Convocation Profile: A chat with Molly Henneberry

Bachelor of Kinesiology graduate Molly Henneberry discovers and explores the science of sport and human movement

For as long as Molly Henneberry can remember, she has always wanted to know what gives some people “an edge” over others in competitive sport. This curiosity and interest in the science of sport landed her in the Bachelor of Kinesiology program in 2017, where she endeavored to learn more about sport performance.

Molly received more than she was hoping for during her time as a Faculty of Kinesiology, Sport, and Recreation (KSR) student. Taking advantage of the Undergraduate Research Certificate program designed specifically for KSR students, the St. Albert product was able to answer many of her questions around physiology, anatomy, biology, and the body’s ability to perform in different environments. She is now taking her keen research interests into the next stage of her life as she gets set to pursue a Masters of Science in Strength and Conditioning to continue to fulfill her curiosity about the science of sport.

What brought you to the University of Alberta?

The U of A has such a rich history and reputation of being an excellent school, and my mother is an alumna. I was actually following in her footsteps, pursuing a Bachelor of Education through the transfer program at MacEwan University, when I discovered that I could transfer to University of Alberta for kinesiology. I decided to take anatomy and physiology to see if I liked it, and the rest is history. 

What enticed you about research and what did you explore as part of the undergraduate research certificate? 

I discovered an interest in research in kinesiology in KIN 200 - Physiology of Exercise. I remember being blown away at how researchers could piece together a comprehensive picture of things like lactate threshold, VO2max, and all of exercise physiology. I always knew I liked science, but to me, it was all petri dishes and lab coats. This experience showed me the wide variety of research that goes on, and just how applied it can be. 

I reached out to Dr. Craig Steinback, as I saw that he did research on the effect of environmental stressors on the nervous system, in Nepal. As an avid hiker myself, having been at high altitude, I immediately wanted to get involved to understand the effects on the body. I ended up doing two summers of research in Dr. Steinback’s lab, studying the firing patterns of sympathetic neurons in low- and high-altitude natives, as well as in pregnant women. I was also in the lab of Dr. Martin Ferguson-Pell of Rehab Medicine for the past year, studying a link between osteoporosis in spinal cord injury patients and astronauts, along with other projects along the way. These experiences taught me so much about the world of research, and I also learned a lot from all the postdocs, grad students, and other undergrads in the lab.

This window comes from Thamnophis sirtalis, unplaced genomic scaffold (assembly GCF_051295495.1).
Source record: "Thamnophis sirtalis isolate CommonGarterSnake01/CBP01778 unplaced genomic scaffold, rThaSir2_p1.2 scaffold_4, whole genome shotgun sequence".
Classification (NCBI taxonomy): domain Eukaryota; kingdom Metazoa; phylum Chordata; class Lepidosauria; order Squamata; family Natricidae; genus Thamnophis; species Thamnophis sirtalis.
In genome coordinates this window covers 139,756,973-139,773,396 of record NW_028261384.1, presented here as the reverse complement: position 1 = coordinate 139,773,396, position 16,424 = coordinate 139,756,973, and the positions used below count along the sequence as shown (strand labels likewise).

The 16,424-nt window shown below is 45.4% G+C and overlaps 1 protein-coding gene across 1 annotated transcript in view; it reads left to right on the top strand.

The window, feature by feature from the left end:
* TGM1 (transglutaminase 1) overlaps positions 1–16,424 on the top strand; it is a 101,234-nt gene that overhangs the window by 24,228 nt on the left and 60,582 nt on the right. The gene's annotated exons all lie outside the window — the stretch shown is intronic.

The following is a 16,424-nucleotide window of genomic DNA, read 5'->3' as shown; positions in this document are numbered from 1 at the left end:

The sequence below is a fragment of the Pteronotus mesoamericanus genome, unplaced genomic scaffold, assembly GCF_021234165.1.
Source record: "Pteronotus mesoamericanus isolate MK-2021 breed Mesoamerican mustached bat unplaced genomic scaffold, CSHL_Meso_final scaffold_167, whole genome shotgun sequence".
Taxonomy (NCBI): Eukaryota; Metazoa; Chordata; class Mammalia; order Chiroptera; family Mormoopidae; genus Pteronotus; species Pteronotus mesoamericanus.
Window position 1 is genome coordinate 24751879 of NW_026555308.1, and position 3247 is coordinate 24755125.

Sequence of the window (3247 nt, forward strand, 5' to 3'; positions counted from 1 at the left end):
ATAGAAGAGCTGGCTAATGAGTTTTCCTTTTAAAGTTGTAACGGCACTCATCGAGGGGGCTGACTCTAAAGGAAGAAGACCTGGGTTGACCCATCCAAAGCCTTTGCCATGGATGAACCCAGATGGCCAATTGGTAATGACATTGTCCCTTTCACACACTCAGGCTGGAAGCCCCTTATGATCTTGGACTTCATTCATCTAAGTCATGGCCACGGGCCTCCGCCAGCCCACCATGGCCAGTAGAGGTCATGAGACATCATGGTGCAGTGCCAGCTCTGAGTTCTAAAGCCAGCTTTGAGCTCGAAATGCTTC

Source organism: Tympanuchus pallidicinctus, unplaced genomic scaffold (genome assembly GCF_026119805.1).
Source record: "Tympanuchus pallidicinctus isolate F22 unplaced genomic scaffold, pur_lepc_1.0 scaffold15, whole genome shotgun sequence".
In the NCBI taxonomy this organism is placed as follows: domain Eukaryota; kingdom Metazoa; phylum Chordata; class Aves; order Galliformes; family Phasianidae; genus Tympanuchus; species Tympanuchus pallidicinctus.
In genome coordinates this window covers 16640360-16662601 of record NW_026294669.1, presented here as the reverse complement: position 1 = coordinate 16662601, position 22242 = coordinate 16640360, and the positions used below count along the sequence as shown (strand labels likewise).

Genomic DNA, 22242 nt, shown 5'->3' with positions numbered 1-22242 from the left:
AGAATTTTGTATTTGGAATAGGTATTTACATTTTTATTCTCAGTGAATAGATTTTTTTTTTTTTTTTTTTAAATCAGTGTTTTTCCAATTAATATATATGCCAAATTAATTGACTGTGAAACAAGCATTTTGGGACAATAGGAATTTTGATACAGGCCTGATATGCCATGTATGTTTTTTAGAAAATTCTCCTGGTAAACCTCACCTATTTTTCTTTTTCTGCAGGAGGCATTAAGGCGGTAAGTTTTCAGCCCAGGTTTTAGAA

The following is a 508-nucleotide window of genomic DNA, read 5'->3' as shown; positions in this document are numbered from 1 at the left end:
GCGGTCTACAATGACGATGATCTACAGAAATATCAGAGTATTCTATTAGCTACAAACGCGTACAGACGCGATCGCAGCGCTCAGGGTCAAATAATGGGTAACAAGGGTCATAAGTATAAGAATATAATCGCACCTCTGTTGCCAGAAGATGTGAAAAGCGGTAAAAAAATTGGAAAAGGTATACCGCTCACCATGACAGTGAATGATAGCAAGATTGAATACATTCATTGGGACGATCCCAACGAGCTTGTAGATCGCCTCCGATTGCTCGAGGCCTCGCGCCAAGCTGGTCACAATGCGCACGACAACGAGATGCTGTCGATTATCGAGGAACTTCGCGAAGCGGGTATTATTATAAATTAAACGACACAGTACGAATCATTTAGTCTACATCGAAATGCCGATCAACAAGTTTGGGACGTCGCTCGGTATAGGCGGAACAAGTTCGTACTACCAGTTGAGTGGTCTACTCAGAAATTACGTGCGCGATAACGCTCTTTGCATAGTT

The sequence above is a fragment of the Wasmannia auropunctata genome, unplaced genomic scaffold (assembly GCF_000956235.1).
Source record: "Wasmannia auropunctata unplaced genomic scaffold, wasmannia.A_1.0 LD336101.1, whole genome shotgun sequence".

Tell us about your experiences with the Peter Lougheed Leadership College. 

I thoroughly enjoyed my experience with the Peter Lougheed Leadership College (PLLC). Some of the key takeaways from my time with PLLC are that there are many different leadership styles, but in the modern world, those that hold compassion and caring about others at the forefront are going to be the most effective. I also learned by example, through my mentors who were willing to take chances on me and give me a helping hand on career advice and research placements, that it is important to always help the next generation. I hope to one day be one of those leaders, who helps another student like myself discover their passion, whatever that may be. 

What were some of the greatest challenges you faced as a student and how did you overcome these challenges?

One of the greatest challenges I faced as a student was my anxiety about not being good enough or smart enough. What helped me get over this was realizing just how much most instructors want to see their students succeed, and how passionate they are about these subjects. That helped me realize that I could ask questions, and that my profs and TA’s were there to support me, and genuinely want the best for students. I feel lucky to have been in a faculty with such great instructors.

Motivation also helped me get through my degree as I definitely took on a lot from my second to fourth years. I took on two extra degree certificates, volunteered, was president of a student group, and overloaded my courses while also being in a placement at the Sport Performance Centre. What motivated me was that these were all things I cared about deeply, and wanted to contribute to meaningfully. 

As you get ready to convocate, what career plans do you have for the future?

I will be pursuing my MSc in Strength and Conditioning—still waiting to hear back from one school! At the same time, I am working with Team Canada Women’s Sitting Volleyball on strength and conditioning in preparation for the 2021 Paralympic Games. 

What are you most proud of in your journey as a U of A/KSR student?

I think I am most proud of the relationships I’ve built. I hope that one day I can call some of my former prof’s colleagues, and I have made friends I know will be in my life forever. I think I grew up a lot over the last four years, and I learned how to build meaningful relationships with like-minded people.